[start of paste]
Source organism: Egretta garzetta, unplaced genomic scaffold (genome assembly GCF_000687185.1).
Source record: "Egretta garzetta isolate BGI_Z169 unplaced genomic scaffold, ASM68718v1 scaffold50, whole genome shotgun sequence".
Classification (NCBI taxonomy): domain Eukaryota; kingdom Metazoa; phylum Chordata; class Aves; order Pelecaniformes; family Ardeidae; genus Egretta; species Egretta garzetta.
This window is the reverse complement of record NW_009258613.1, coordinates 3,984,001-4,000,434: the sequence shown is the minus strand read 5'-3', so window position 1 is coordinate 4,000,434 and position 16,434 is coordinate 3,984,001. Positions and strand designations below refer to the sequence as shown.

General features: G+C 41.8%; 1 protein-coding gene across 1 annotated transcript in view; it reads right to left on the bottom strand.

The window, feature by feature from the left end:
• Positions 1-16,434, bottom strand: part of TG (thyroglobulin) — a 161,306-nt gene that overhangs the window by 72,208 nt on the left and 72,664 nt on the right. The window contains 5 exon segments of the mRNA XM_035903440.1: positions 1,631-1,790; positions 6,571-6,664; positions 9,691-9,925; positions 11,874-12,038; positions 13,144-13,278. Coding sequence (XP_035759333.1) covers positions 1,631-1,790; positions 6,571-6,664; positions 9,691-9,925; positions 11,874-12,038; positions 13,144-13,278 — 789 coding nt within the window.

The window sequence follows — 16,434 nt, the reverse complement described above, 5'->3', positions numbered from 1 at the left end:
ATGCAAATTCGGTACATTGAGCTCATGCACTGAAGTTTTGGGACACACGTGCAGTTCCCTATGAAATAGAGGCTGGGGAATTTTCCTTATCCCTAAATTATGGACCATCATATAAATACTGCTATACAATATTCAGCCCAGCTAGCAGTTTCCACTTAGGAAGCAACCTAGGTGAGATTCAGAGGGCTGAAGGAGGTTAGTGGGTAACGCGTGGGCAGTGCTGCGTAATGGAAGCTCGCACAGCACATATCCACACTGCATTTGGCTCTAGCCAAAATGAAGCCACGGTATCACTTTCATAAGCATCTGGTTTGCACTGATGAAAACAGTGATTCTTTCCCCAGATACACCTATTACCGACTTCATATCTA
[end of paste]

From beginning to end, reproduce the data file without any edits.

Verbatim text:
Source organism: Egretta garzetta, unplaced genomic scaffold (genome assembly GCF_000687185.1).
Source record: "Egretta garzetta isolate BGI_Z169 unplaced genomic scaffold, ASM68718v1 scaffold50, whole genome shotgun sequence".
Classification (NCBI taxonomy): domain Eukaryota; kingdom Metazoa; phylum Chordata; class Aves; order Pelecaniformes; family Ardeidae; genus Egretta; species Egretta garzetta.
This window is the reverse complement of record NW_009258613.1, coordinates 3,984,001-4,000,434: the sequence shown is the minus strand read 5'-3', so window position 1 is coordinate 4,000,434 and position 16,434 is coordinate 3,984,001. Positions and strand designations below refer to the sequence as shown.

General features: G+C 41.8%; 1 protein-coding gene across 1 annotated transcript in view; it reads right to left on the bottom strand.

The window, feature by feature from the left end:
• Positions 1-16,434, bottom strand: part of TG (thyroglobulin) — a 161,306-nt gene that overhangs the window by 72,208 nt on the left and 72,664 nt on the right. The window contains 5 exon segments of the mRNA XM_035903440.1: positions 1,631-1,790; positions 6,571-6,664; positions 9,691-9,925; positions 11,874-12,038; positions 13,144-13,278. Coding sequence (XP_035759333.1) covers positions 1,631-1,790; positions 6,571-6,664; positions 9,691-9,925; positions 11,874-12,038; positions 13,144-13,278 — 789 coding nt within the window.

The window sequence follows — 16,434 nt, the reverse complement described above, 5'->3', positions numbered from 1 at the left end:
ATGCAAATTCGGTACATTGAGCTCATGCACTGAAGTTTTGGGACACACGTGCAGTTCCCTATGAAATAGAGGCTGGGGAATTTTCCTTATCCCTAAATTATGGACCATCATATAAATACTGCTATACAATATTCAGCCCAGCTAGCAGTTTCCACTTAGGAAGCAACCTAGGTGAGATTCAGAGGGCTGAAGGAGGTTAGTGGGTAACGCGTGGGCAGTGCTGCGTAATGGAAGCTCGCACAGCACATATCCACACTGCATTTGGCTCTAGCCAAAATGAAGCCACGGTATCACTTTCATAAGCATCTGGTTTGCACTGATGAAAACAGTGATTCTTTCCCCAGATACACCTATTACCGACTTCATATCTA